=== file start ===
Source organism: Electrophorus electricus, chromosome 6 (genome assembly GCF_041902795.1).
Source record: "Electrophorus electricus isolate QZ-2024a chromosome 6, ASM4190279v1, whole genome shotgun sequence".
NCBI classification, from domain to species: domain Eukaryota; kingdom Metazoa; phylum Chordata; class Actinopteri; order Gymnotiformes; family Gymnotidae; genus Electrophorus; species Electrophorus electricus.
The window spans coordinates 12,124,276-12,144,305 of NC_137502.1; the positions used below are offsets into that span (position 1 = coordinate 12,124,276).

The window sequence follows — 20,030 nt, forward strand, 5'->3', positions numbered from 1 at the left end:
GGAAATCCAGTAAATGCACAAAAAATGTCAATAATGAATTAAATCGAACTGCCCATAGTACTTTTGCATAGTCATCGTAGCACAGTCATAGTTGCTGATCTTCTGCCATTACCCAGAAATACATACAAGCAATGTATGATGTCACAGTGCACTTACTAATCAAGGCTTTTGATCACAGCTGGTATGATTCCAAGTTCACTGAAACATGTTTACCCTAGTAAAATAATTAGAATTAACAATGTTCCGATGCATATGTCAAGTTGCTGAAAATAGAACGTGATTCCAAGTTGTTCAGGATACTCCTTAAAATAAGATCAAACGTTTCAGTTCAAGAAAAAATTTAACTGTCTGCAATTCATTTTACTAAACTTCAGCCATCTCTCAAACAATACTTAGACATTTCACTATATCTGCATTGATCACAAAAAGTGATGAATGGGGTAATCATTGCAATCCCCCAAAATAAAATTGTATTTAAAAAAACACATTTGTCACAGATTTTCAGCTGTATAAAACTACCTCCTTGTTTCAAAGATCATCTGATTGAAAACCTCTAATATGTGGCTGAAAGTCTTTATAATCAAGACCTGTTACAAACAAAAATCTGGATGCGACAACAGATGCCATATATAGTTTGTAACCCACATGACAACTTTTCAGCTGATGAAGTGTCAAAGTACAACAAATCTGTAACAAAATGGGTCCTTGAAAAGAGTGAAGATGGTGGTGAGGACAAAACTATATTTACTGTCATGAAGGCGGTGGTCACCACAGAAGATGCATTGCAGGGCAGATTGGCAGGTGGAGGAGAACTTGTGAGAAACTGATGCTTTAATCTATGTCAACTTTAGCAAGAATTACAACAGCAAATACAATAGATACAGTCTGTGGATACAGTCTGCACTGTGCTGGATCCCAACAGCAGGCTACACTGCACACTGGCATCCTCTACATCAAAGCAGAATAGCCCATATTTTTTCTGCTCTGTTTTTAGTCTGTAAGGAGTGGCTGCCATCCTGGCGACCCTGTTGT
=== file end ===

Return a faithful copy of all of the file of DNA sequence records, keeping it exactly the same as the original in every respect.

Source organism: Electrophorus electricus, chromosome 6 (genome assembly GCF_041902795.1).
Source record: "Electrophorus electricus isolate QZ-2024a chromosome 6, ASM4190279v1, whole genome shotgun sequence".
NCBI classification, from domain to species: domain Eukaryota; kingdom Metazoa; phylum Chordata; class Actinopteri; order Gymnotiformes; family Gymnotidae; genus Electrophorus; species Electrophorus electricus.
The window spans coordinates 12,124,276-12,144,305 of NC_137502.1; the positions used below are offsets into that span (position 1 = coordinate 12,124,276).

The window sequence follows — 20,030 nt, forward strand, 5'->3', positions numbered from 1 at the left end:
GGAAATCCAGTAAATGCACAAAAAATGTCAATAATGAATTAAATCGAACTGCCCATAGTACTTTTGCATAGTCATCGTAGCACAGTCATAGTTGCTGATCTTCTGCCATTACCCAGAAATACATACAAGCAATGTATGATGTCACAGTGCACTTACTAATCAAGGCTTTTGATCACAGCTGGTATGATTCCAAGTTCACTGAAACATGTTTACCCTAGTAAAATAATTAGAATTAACAATGTTCCGATGCATATGTCAAGTTGCTGAAAATAGAACGTGATTCCAAGTTGTTCAGGATACTCCTTAAAATAAGATCAAACGTTTCAGTTCAAGAAAAAATTTAACTGTCTGCAATTCATTTTACTAAACTTCAGCCATCTCTCAAACAATACTTAGACATTTCACTATATCTGCATTGATCACAAAAAGTGATGAATGGGGTAATCATTGCAATCCCCCAAAATAAAATTGTATTTAAAAAAACACATTTGTCACAGATTTTCAGCTGTATAAAACTACCTCCTTGTTTCAAAGATCATCTGATTGAAAACCTCTAATATGTGGCTGAAAGTCTTTATAATCAAGACCTGTTACAAACAAAAATCTGGATGCGACAACAGATGCCATATATAGTTTGTAACCCACATGACAACTTTTCAGCTGATGAAGTGTCAAAGTACAACAAATCTGTAACAAAATGGGTCCTTGAAAAGAGTGAAGATGGTGGTGAGGACAAAACTATATTTACTGTCATGAAGGCGGTGGTCACCACAGAAGATGCATTGCAGGGCAGATTGGCAGGTGGAGGAGAACTTGTGAGAAACTGATGCTTTAATCTATGTCAACTTTAGCAAGAATTACAACAGCAAATACAATAGATACAGTCTGTGGATACAGTCTGCACTGTGCTGGATCCCAACAGCAGGCTACACTGCACACTGGCATCCTCTACATCAAAGCAGAATAGCCCATATTTTTTCTGCTCTGTTTTTAGTCTGTAAGGAGTGGCTGCCATCCTGGCGACCCTGTTGT